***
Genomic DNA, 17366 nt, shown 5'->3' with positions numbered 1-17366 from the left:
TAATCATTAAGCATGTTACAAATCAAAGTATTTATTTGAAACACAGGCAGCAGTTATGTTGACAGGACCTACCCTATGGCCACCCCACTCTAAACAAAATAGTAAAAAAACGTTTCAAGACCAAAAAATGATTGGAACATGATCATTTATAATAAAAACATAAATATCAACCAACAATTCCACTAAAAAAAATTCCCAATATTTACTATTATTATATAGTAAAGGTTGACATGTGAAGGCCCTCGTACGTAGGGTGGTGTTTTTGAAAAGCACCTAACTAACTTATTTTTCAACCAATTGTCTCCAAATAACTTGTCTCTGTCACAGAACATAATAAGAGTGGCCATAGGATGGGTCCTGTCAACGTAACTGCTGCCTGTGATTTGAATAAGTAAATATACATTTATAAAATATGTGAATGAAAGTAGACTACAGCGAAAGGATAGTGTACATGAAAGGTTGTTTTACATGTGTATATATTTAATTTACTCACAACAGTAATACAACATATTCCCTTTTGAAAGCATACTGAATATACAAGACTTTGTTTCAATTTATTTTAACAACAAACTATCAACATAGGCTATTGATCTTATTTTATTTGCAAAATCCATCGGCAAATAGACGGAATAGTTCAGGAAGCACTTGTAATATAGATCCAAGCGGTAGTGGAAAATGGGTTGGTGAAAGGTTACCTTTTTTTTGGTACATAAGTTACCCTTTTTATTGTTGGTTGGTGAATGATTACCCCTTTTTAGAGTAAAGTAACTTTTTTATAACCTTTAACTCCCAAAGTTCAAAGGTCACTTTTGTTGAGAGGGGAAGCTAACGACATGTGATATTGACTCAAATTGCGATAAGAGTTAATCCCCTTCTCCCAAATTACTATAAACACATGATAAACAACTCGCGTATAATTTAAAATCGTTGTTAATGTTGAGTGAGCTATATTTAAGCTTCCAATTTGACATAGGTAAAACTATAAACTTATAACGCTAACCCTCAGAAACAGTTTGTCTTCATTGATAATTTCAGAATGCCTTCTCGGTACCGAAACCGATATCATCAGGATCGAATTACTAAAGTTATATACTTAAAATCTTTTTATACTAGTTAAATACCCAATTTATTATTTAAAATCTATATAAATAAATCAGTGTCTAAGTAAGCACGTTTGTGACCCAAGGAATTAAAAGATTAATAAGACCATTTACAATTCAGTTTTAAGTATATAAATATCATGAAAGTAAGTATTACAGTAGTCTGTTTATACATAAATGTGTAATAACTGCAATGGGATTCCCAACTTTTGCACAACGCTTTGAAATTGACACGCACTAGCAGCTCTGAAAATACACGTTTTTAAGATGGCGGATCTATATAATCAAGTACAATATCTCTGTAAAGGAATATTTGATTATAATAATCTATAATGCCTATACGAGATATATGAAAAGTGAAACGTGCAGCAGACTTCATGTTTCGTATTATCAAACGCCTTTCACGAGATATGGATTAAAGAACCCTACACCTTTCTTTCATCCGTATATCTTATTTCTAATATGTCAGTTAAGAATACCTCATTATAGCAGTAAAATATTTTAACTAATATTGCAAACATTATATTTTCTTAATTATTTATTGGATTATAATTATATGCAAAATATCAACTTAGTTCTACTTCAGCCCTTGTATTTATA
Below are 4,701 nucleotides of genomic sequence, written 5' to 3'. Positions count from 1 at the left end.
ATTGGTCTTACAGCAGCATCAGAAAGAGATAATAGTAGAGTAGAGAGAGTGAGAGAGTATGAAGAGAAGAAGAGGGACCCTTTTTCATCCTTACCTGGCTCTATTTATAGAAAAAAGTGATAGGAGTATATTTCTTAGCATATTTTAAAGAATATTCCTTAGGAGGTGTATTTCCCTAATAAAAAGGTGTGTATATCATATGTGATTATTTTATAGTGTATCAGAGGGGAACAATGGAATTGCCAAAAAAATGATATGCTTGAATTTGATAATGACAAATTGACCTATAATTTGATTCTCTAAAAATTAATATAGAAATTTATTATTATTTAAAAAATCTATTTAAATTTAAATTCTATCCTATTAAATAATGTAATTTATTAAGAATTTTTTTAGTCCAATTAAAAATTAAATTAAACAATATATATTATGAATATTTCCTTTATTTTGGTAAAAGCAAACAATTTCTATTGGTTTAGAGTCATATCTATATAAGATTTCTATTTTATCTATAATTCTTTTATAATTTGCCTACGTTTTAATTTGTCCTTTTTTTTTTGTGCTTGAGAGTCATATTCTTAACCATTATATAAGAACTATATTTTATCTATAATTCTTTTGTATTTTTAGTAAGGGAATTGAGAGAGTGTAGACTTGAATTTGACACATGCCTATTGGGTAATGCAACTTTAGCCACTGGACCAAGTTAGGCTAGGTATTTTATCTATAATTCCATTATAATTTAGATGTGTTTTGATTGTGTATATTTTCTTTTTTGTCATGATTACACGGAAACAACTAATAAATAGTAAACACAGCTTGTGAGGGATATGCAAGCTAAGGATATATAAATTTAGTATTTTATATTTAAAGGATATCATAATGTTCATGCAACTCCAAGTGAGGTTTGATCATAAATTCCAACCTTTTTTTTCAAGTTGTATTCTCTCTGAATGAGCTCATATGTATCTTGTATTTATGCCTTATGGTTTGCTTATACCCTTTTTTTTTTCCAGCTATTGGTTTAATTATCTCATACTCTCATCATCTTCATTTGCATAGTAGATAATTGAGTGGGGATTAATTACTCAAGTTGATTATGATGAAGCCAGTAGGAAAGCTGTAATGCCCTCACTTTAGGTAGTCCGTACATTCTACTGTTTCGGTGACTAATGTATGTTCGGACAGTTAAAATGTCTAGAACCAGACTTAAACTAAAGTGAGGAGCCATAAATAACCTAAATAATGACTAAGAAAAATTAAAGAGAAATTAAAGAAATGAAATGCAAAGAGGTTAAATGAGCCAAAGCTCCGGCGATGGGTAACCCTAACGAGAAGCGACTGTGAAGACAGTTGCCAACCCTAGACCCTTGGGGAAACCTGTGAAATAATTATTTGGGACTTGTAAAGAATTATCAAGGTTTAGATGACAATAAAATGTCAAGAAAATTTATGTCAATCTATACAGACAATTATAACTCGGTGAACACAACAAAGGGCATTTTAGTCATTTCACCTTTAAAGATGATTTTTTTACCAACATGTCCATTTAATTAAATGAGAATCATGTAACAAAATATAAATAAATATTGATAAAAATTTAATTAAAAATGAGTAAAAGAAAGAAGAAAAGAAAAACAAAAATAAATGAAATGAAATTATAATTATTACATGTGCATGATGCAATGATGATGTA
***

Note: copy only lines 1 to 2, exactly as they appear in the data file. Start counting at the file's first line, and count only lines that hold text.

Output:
Genomic DNA, 17366 nt, shown 5'->3' with positions numbered 1-17366 from the left:
TAATCATTAAGCATGTTACAAATCAAAGTATTTATTTGAAACACAGGCAGCAGTTATGTTGACAGGACCTACCCTATGGCCACCCCACTCTAAACAAAATAGTAAAAAAACGTTTCAAGACCAAAAAATGATTGGAACATGATCATTTATAATAAAAACATAAATATCAACCAACAATTCCACTAAAAAAAATTCCCAATATTTACTATTATTATATAGTAAAGGTTGACATGTGAAGGCCCTCGTACGTAGGGTGGTGTTTTTGAAAAGCACCTAACTAACTTATTTTTCAACCAATTGTCTCCAAATAACTTGTCTCTGTCACAGAACATAATAAGAGTGGCCATAGGATGGGTCCTGTCAACGTAACTGCTGCCTGTGATTTGAATAAGTAAATATACATTTATAAAATATGTGAATGAAAGTAGACTACAGCGAAAGGATAGTGTACATGAAAGGTTGTTTTACATGTGTATATATTTAATTTACTCACAACAGTAATACAACATATTCCCTTTTGAAAGCATACTGAATATACAAGACTTTGTTTCAATTTATTTTAACAACAAACTATCAACATAGGCTATTGATCTTATTTTATTTGCAAAATCCATCGGCAAATAGACGGAATAGTTCAGGAAGCACTTGTAATATAGATCCAAGCGGTAGTGGAAAATGGGTTGGTGAAAGGTTACCTTTTTTTTGGTACATAAGTTACCCTTTTTATTGTTGGTTGGTGAATGATTACCCCTTTTTAGAGTAAAGTAACTTTTTTATAACCTTTAACTCCCAAAGTTCAAAGGTCACTTTTGTTGAGAGGGGAAGCTAACGACATGTGATATTGACTCAAATTGCGATAAGAGTTAATCCCCTTCTCCCAAATTACTATAAACACATGATAAACAACTCGCGTATAATTTAAAATCGTTGTTAATGTTGAGTGAGCTATATTTAAGCTTCCAATTTGACATAGGTAAAACTATAAACTTATAACGCTAACCCTCAGAAACAGTTTGTCTTCATTGATAATTTCAGAATGCCTTCTCGGTACCGAAACCGATATCATCAGGATCGAATTACTAAAGTTATATACTTAAAATCTTTTTATACTAGTTAAATACCCAATTTATTATTTAAAATCTATATAAATAAATCAGTGTCTAAGTAAGCACGTTTGTGACCCAAGGAATTAAAAGATTAATAAGACCATTTACAATTCAGTTTTAAGTATATAAATATCATGAAAGTAAGTATTACAGTAGTCTGTTTATACATAAATGTGTAATAACTGCAATGGGATTCCCAACTTTTGCACAACGCTTTGAAATTGACACGCACTAGCAGCTCTGAAAATACACGTTTTTAAGATGGCGGATCTATATAATCAAGTACAATATCTCTGTAAAGGAATATTTGATTATAATAATCTATAATGCCTATACGAGATATATGAAAAGTGAAACGTGCAGCAGACTTCATGTTTCGTATTATCAAACGCCTTTCACGAGATATGGATTAAAGAACCCTACACCTTTCTTTCATCCGTATATCTTATTTCTAATATGTCAGTTAAGAATACCTCATTATAGCAGTAAAATATTTTAACTAATATTGCAAACATTATATTTTCTTAATTATTTATTGGATTATAATTATATGCAAAATATCAACTTAGTTCTACTTCAGCCCTTGTATTTATA